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Nine times RuPaul’s Drag Race UK taught us all valuable lessons

Drag Race UK has brought us glamour and glitter, but it has also educated us about issues like homophobia, HIV and gender identity.

Samuel Spencer
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RuPaul's Drag Race UK has given us a lot of looks, some incredible performances and a lot of laughs.

But the BBC Three show also tugs at our heartstrings, enlightening us all about issues affecting LGBT people.

Watching Drag Race UK is an immersion in LGBTQ culture. The queens offer viewers their authentic experience as LGBT people, opening up about everything from homophobia to HIV. They share their wisdom about coming out, transitioning or exploring gender identity, and look fierce while doing it.

Here are some of the most powerful moments where the queens have enlightened us throughout the four series (and spin-off) so far.

1. Divina opens up about going to school under Section 28: Series 1, episode 5

Divina de Campo broke down discussing how classmates treated her growing up under Section 28.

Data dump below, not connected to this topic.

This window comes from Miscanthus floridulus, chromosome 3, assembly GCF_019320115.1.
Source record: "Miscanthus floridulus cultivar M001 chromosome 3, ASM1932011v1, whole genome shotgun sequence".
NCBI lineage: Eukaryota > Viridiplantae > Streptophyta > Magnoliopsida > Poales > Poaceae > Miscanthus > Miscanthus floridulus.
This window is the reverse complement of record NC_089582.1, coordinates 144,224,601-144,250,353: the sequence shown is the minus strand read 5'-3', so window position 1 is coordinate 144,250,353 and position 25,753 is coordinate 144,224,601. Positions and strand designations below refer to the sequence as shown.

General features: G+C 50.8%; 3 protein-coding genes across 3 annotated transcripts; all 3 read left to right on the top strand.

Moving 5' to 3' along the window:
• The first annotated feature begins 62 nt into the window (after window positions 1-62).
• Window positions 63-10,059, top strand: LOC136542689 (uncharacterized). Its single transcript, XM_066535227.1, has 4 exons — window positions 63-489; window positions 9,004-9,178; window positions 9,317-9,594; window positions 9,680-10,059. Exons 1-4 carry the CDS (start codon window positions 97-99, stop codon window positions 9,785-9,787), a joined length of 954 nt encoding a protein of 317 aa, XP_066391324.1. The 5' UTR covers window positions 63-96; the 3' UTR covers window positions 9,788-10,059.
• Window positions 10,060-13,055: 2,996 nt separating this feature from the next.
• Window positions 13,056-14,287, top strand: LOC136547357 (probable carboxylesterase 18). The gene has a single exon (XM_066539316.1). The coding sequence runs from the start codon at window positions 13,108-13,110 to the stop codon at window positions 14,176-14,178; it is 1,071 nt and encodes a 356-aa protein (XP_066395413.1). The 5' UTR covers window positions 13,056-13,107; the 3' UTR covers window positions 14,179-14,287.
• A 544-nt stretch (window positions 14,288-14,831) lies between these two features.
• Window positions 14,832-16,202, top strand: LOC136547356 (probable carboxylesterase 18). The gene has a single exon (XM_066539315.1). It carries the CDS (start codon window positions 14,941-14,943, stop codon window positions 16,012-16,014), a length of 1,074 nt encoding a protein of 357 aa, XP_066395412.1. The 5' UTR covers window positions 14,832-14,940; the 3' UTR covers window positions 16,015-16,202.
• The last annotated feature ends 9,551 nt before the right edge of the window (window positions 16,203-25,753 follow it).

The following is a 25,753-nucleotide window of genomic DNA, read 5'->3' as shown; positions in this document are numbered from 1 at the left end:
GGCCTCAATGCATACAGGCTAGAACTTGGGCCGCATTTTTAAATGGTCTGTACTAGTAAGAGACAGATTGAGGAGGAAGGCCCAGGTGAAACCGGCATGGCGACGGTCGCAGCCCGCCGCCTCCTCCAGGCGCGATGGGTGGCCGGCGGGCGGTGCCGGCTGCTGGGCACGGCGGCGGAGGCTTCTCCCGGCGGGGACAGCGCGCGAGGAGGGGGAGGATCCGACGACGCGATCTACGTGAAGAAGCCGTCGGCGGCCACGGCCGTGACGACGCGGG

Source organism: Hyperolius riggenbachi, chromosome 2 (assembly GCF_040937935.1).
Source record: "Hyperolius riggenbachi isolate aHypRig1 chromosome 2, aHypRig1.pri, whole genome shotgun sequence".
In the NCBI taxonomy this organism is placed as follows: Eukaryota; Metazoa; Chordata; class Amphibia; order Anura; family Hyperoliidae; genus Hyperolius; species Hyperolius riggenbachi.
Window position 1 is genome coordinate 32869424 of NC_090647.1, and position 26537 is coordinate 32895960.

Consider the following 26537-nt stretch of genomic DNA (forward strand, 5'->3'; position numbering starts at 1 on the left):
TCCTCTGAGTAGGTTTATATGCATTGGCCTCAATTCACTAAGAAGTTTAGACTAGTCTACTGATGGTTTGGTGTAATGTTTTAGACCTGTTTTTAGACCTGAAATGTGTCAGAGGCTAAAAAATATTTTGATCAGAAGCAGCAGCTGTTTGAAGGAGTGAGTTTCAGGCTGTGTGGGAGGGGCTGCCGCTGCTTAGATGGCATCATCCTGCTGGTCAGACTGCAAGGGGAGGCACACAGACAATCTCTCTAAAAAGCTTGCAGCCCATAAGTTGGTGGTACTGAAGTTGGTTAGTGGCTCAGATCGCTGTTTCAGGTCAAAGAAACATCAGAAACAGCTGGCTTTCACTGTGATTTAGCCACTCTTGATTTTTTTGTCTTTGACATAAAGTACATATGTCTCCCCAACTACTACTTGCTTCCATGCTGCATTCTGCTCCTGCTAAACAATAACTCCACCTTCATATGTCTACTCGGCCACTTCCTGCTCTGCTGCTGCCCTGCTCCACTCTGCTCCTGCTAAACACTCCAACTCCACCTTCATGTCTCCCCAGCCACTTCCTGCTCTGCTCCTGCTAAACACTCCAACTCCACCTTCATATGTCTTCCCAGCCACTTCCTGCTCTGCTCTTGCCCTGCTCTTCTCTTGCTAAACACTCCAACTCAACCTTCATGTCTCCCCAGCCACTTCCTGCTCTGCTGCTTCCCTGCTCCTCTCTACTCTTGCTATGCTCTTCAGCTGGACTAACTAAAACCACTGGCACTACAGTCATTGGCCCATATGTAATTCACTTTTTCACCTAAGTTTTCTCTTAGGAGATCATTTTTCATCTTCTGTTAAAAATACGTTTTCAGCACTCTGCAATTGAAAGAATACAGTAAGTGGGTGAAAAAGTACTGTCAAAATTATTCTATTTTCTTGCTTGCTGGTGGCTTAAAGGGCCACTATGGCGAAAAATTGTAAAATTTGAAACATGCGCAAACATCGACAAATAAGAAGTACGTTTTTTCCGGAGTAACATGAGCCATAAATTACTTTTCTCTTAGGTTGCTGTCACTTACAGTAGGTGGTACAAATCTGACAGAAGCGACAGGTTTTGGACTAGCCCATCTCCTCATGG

Section 28 of the 1988 Local Government Act banned schools from promoting “the acceptability of homosexuality.”

Divina spoke about the impact of this law. “Every single bit of those gremlins in my head are from those kids in the playground pushing and shoving and calling you [homophobic slurs]. Because of Section 28…teachers felt they couldn’t step in.”

Though Section 28 was rescinded in 2003, bullying is still a fact of life for many young LGBT people. The Charity Just Like Us, who work with schools and young people across the UK to ensure LGBT+ young people can thrive, revealed in 2021 that 42 percent of LGBT school pupils had been bullied.

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Cherry Valentine explored her Traveller roots on Drag Race UK and a follow-up documentary

2. Cherry Valentine educates the other queens about growing up in a Traveller community: Series 2, episode 2

The late Cherry Valentine managed to inspire viewers during their time on the show, especially when they opened up about growing up in the Traveller community.

Cherry said: “I was always brought up that you’ll find a wife, you’ll get married…when I started having the feeling of being gay … that wasn’t the right thing in my mind.”

Cherry discussed toxic masculinity in the Traveller community, but also the “fabulous” women from their community who inspired them.